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Bebop Spoken There

Bootsy Collins: "I had no training at all, man. Whatever I heard in my head, that's what came out." - (DownBeat September 2018).

Madeleine Peyroux: "What I'm searching for in singing is the form of communication that doesn't come through language". - (DownBeat September 2018).

Today Monday August 20

Afternoon.

Jazz in the Afternoon - Cullercoats Crescent Club, 1 Hudleston, Cullercoats NE30 4QS. Tel: 0191 253 0242. 1:00pm. Free.

Evening

?????

Saturday, September 12, 2015

Mark Pringle's Moveable Feast Trio @ The Jazz Café - Sept. 11


Mark Pringle (pno); James Banner (bs); Euan Palmer (dms).
(Review by Lance)
Jazzmen, like policemen, seem to be getting younger every day. Last night was no exception. The fluorescent yellow jacketed law enforcement officers patrolling the mean streets of Graingertown looked barely older than the wunderkind trio occupying centre stage in the upper room of the Jazz Café. However, if the coppers outside were as capable as the boppers inside then street crime would be a thing of the past.
Not that the the trio were bebop merchants, although their penultimate number, Monk's Let's Cool One, did indicate familiarity with the idiom. Rather, they personified the new breed of college trained jazz people who seemingly produce original compositions by the dozen as well as being able to put their own slant on "The Repertoire".
Pringle composed most of the pieces, several of which were from his recent CD, recorded with a larger ensemble and reviewed here by Russell (CD Review). The inspiration behind these compositions included Debussy, Ravel and Ernest Hemingway. The latter number, The Writer, (I'd have called it Farewell to Brahms) was particularly impressive with some outstanding work on both brushes and sticks from Palmer, The Ravelian item, Maurice, had a Mississippi delta feel to it which, considering Ravel's jazz leanings, was totally appropriate. There were also opuses by Carla Bley, Ornette Coleman and Cole Porter as well as the aforementioned piece by Monk (super bass work by Banner) all given the distinctive Pringle treatment. Gentle, ethereal intros, gradual build ups, almost orgasmic climaxes culminating in either the abrupt finish or the soft descent back down to earth.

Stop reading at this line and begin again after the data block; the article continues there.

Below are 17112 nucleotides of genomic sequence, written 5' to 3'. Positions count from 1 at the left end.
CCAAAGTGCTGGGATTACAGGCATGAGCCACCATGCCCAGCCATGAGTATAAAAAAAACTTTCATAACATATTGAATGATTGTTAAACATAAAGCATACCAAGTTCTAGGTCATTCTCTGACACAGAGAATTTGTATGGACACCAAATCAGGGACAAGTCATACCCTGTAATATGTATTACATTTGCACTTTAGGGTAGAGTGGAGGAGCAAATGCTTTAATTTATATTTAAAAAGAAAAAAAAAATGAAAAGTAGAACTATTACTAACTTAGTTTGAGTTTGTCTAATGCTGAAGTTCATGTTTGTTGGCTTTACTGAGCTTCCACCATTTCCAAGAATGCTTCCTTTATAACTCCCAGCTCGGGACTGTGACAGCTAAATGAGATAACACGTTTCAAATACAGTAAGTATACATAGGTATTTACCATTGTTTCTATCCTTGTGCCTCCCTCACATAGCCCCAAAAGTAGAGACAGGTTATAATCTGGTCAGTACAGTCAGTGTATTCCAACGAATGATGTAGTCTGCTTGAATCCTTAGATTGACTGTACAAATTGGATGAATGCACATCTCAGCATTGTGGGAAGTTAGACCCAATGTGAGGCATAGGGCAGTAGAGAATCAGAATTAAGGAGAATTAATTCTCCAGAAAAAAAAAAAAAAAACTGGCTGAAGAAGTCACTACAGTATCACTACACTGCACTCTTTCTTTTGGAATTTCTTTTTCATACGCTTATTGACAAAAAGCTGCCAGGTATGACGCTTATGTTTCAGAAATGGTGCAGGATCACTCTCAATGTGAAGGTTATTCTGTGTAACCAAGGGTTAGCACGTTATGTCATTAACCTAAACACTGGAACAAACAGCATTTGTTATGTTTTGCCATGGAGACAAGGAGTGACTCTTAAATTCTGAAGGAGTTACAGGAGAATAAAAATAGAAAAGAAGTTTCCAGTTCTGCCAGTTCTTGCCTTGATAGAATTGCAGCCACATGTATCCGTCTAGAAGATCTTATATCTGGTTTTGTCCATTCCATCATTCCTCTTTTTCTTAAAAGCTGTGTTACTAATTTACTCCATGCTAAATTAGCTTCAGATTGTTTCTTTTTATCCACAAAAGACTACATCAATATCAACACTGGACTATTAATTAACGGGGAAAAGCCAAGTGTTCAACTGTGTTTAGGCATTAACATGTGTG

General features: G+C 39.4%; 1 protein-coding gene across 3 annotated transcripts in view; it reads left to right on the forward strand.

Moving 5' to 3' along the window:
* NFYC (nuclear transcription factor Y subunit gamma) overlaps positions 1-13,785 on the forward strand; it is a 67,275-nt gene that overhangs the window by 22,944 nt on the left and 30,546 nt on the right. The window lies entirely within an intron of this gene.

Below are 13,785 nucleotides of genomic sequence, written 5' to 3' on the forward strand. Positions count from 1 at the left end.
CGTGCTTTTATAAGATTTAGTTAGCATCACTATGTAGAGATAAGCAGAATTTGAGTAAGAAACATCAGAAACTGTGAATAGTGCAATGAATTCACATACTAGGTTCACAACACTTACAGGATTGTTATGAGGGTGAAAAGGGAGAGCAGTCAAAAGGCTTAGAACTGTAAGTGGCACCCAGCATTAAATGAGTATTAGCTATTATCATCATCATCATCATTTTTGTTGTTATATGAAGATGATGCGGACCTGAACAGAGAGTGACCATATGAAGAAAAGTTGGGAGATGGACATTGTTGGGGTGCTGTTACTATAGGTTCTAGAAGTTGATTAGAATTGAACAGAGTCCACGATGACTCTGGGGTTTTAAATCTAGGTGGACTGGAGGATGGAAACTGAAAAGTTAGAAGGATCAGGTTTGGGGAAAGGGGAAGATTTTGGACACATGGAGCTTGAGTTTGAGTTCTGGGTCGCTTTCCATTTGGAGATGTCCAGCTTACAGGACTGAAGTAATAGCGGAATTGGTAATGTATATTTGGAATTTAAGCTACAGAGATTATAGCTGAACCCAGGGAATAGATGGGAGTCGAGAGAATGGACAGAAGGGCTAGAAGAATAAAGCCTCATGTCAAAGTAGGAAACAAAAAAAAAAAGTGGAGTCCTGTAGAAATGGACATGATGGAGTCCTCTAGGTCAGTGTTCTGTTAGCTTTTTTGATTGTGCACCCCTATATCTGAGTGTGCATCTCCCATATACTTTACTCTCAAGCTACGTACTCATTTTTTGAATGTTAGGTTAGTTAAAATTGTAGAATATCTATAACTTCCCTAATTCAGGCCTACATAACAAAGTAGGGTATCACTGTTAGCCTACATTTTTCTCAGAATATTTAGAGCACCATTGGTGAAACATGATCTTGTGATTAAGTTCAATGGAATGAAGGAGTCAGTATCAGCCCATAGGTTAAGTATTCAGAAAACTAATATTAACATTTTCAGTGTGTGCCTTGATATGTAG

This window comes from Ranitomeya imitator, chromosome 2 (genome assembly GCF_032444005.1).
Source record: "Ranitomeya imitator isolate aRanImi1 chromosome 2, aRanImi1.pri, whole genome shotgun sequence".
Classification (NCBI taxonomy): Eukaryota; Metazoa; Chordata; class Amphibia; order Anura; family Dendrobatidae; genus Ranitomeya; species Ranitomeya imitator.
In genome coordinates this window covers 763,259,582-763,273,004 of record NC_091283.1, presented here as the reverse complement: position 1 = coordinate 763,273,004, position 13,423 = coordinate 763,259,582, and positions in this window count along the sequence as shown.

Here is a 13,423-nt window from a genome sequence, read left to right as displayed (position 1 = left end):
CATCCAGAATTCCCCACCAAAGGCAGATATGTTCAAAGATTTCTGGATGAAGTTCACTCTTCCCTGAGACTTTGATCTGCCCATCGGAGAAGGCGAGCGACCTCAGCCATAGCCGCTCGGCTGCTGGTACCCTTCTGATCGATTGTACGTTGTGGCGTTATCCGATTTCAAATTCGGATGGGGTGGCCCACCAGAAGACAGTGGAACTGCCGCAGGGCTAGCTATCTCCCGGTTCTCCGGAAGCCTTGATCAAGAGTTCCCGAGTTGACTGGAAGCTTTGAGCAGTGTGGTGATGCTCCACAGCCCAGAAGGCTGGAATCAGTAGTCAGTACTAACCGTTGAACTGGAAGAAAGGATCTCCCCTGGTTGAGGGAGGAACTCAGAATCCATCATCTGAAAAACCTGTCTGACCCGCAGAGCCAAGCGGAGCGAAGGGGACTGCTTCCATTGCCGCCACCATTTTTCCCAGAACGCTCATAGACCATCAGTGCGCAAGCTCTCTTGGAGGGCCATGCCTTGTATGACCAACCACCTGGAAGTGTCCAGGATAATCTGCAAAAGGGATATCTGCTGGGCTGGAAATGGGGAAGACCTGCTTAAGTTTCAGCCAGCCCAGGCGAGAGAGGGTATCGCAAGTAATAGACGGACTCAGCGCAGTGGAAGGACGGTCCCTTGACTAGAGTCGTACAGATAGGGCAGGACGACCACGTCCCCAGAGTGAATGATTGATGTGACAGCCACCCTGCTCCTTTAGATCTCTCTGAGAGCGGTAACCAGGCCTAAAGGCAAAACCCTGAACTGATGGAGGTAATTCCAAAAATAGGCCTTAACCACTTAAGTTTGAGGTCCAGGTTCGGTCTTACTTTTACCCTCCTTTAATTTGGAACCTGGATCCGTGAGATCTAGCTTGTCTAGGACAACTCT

These three young men are in the ascendency.
A feast indeed!
Lance. 

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Bebop Spoken Here -- Here, being the north-east of England -- centred in the blues heartland of Newcastle and reaching down to the Tees Delta and looking upwards to the Land of the Kilt.
Not a very original title, I know; not even an accurate one as my taste, whilst centred around the music of Bird and Diz, extends in many directions and I listen to everything from King Oliver to Chick Corea and beyond. Not forgetting the Great American Songbook the contents of which has provided the inspiration for much great jazz and quality popular singing for round about a century.
The idea of this blog is for you to share your thoughts and pass on your comments on discs, gigs, jazz - music in general. If you've been to a gig/concert or heard a CD that knocked you sideways please share your views with us. Tell us about your favourites, your memories, your dislikes.
Lance (Who wishes it to be known that he is not responsible for postings other than his own and that he's not always responsible for them.)
Contact: lanceliddle@gmail.com I look forward to hearing from you.

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Whilst we appreciate the many emails, texts, messages and other communications we receive requesting album/gig reviews on BSH, regrettably, we are unable to reply to all of them other than those we are able to answer with a positive response.
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Finally, bear in mind that this is a jazz-based site when submitting your album.
Lance